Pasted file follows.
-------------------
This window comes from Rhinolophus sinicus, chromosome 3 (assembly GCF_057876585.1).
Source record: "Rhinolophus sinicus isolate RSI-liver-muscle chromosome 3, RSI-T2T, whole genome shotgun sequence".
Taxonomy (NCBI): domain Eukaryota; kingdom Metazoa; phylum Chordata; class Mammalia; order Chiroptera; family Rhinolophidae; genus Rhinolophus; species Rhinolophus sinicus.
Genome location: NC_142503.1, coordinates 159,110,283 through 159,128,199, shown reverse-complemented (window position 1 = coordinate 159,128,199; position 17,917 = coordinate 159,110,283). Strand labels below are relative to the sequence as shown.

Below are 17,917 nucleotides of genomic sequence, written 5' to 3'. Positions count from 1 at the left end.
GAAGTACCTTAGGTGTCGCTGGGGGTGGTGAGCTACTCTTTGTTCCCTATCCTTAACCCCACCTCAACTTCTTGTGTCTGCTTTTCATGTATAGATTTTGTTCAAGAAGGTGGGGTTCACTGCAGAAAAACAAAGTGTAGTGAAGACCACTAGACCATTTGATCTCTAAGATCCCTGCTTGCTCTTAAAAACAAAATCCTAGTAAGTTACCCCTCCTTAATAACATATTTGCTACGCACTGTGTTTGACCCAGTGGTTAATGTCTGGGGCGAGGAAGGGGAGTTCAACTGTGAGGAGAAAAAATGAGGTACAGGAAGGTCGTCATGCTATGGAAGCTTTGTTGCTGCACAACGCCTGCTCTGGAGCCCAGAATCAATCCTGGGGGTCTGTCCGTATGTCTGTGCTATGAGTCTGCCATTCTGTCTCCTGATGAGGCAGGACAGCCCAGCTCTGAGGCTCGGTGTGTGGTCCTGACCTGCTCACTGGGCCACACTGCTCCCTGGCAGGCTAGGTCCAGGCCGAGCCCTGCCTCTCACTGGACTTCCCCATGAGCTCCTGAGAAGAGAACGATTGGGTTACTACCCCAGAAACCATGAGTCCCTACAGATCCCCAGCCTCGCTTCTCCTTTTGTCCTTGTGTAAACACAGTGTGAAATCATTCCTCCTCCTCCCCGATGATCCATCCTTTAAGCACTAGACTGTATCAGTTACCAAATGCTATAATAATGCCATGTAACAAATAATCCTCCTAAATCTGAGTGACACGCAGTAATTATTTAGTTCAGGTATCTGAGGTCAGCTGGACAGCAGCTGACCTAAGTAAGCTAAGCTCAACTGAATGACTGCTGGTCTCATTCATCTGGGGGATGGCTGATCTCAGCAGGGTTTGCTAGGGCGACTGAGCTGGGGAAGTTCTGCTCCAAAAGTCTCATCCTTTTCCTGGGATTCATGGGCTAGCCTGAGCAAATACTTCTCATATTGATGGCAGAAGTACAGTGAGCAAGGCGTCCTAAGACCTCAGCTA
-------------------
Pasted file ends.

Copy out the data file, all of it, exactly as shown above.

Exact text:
This window comes from Rhinolophus sinicus, chromosome 3 (assembly GCF_057876585.1).
Source record: "Rhinolophus sinicus isolate RSI-liver-muscle chromosome 3, RSI-T2T, whole genome shotgun sequence".
Taxonomy (NCBI): domain Eukaryota; kingdom Metazoa; phylum Chordata; class Mammalia; order Chiroptera; family Rhinolophidae; genus Rhinolophus; species Rhinolophus sinicus.
Genome location: NC_142503.1, coordinates 159,110,283 through 159,128,199, shown reverse-complemented (window position 1 = coordinate 159,128,199; position 17,917 = coordinate 159,110,283). Strand labels below are relative to the sequence as shown.

Below are 17,917 nucleotides of genomic sequence, written 5' to 3'. Positions count from 1 at the left end.
GAAGTACCTTAGGTGTCGCTGGGGGTGGTGAGCTACTCTTTGTTCCCTATCCTTAACCCCACCTCAACTTCTTGTGTCTGCTTTTCATGTATAGATTTTGTTCAAGAAGGTGGGGTTCACTGCAGAAAAACAAAGTGTAGTGAAGACCACTAGACCATTTGATCTCTAAGATCCCTGCTTGCTCTTAAAAACAAAATCCTAGTAAGTTACCCCTCCTTAATAACATATTTGCTACGCACTGTGTTTGACCCAGTGGTTAATGTCTGGGGCGAGGAAGGGGAGTTCAACTGTGAGGAGAAAAAATGAGGTACAGGAAGGTCGTCATGCTATGGAAGCTTTGTTGCTGCACAACGCCTGCTCTGGAGCCCAGAATCAATCCTGGGGGTCTGTCCGTATGTCTGTGCTATGAGTCTGCCATTCTGTCTCCTGATGAGGCAGGACAGCCCAGCTCTGAGGCTCGGTGTGTGGTCCTGACCTGCTCACTGGGCCACACTGCTCCCTGGCAGGCTAGGTCCAGGCCGAGCCCTGCCTCTCACTGGACTTCCCCATGAGCTCCTGAGAAGAGAACGATTGGGTTACTACCCCAGAAACCATGAGTCCCTACAGATCCCCAGCCTCGCTTCTCCTTTTGTCCTTGTGTAAACACAGTGTGAAATCATTCCTCCTCCTCCCCGATGATCCATCCTTTAAGCACTAGACTGTATCAGTTACCAAATGCTATAATAATGCCATGTAACAAATAATCCTCCTAAATCTGAGTGACACGCAGTAATTATTTAGTTCAGGTATCTGAGGTCAGCTGGACAGCAGCTGACCTAAGTAAGCTAAGCTCAACTGAATGACTGCTGGTCTCATTCATCTGGGGGATGGCTGATCTCAGCAGGGTTTGCTAGGGCGACTGAGCTGGGGAAGTTCTGCTCCAAAAGTCTCATCCTTTTCCTGGGATTCATGGGCTAGCCTGAGCAAATACTTCTCATATTGATGGCAGAAGTACAGTGAGCAAGGCGTCCTAAGACCTCAGCTA